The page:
At one point in his Grand Jury testimony, Steve Massof tried to suggest that the clinic’s practice of cutting babies’ spinal cords was somehow part of a late-term procedure called intact dilation and extraction (IDX), commonly referred to as “partial birth abortion” and banned under federal law since 2007. In an intact dilation and extraction, which was used most often to abort pregnancies beyond 17 weeks, the fetus was removed from the uterus as a whole. In order for the head to pass through the cervix without damage to the mother, the doctor would collapse the fetal skull by making an incision at the base of the neck and suctioning the contents. This procedure was done while the baby was still inside the mother.

This was not the procedure Gosnell used. Under further questioning, Massof acknowledged that Gosnell and he almost always cut the spinal cords, and sometimes suctioned skulls as well, after the babies were fully expelled by their mothers, when there was clearly no need or medical reason to collapse the skull.

Tina Baldwin’s testimony also made it clear that Gosnell was not cutting spinal cords, crushing babies’ skulls, or suctioning in order to allow the head to pass through the cervix. Even while claiming that Gosnell sometimes suctioned a fetus’s skull in order to get it through the birth canal, her description of his technique belied her claim: She said that he would “crack” the neck after the head was out – when only the baby’s torso was still inside the mother – and then suction the brain matter out. Tina Baldwin tried to explain:

o Q: He was delivering, for lack of a better word …
o A: Yes.
o Q: — a fetus?
o A: Yeah.
o Q: And then he was taking care of the problem after the fact?
o A: Yes.
o Q: Did you see him do this in instances where the fetus had been completely expelled from the mother’s body before he crushed the head?
o A: And then he crushed it.
o Q: and then he crushed it. I mean I guess you just told the members of the jury about episodes where he would leave the shoulders or –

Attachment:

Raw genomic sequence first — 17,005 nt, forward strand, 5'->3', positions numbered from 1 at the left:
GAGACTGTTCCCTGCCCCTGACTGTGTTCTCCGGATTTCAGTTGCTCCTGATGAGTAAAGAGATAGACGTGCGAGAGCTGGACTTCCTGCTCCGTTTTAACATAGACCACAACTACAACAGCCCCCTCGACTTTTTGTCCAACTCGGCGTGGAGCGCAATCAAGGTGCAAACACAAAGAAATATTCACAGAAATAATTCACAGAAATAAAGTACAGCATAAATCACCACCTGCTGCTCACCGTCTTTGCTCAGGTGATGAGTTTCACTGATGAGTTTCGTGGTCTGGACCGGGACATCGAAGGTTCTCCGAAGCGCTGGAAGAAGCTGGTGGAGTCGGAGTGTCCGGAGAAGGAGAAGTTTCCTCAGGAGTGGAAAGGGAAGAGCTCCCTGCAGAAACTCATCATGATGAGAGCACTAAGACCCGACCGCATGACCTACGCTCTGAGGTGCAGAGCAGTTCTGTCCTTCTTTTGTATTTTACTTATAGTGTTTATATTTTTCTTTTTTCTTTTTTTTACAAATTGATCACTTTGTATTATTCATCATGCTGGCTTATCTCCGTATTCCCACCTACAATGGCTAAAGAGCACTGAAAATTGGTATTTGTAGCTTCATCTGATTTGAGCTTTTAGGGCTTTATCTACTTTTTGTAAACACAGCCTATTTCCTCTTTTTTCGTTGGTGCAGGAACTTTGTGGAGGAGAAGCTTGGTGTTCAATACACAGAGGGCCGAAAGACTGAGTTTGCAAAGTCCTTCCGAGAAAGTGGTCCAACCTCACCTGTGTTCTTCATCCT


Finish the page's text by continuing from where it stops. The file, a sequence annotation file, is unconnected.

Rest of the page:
o A: Uh-huh.
o Q: — the shoulders would be out?
o A: The shoulders would be out, yeah
o Q: And he would go work on the neck, you said he would crush the neck and suction the head?
o A: Uh-huh.
o Q: Did you ever see instances where the fetus was completely expelled from its mother’s body?
o A: Oh, yeah, yeah. That’s what we call precipitation.
o Q: What do you mean by that? Tell the members of the jury, what would happen?
o A: That’s when a patient would precipitate. Usually by the Cytotec that was given to the patient and it just made the uterus so flimsy to where the baby just falls and we had a lot of patients that was second-trimester, it would just fall wherever she was at. And it was picked up and it was put in a dish and it just traveled with the mother. And then the person put the mother up on the table, the baby was put inside the – in the dish on the table and the doctor was called to come in.
o Q: And then what would the doctor do when he came in?
o A: Let me think back then. Usually he would check and see, check on the fetus and then I think that’s when he used to go ahead and do the suction in the back of the neck.
o Q: Even though the fetuses had already been removed from their mother?
o A: Yeah, they had already been removed. He would just go ahead and finish it.
o Q: Would he explain to you why he did that?
o A: No.
o Q: Or why that was his practice?
o A: No.
o Q: Did you ever question it?
o A: No.
o Q: Okay, how many times would you say you’ve seen this?
o A: Hundreds. I’ve seen hundreds. . . .

The Brief Switch to Digoxin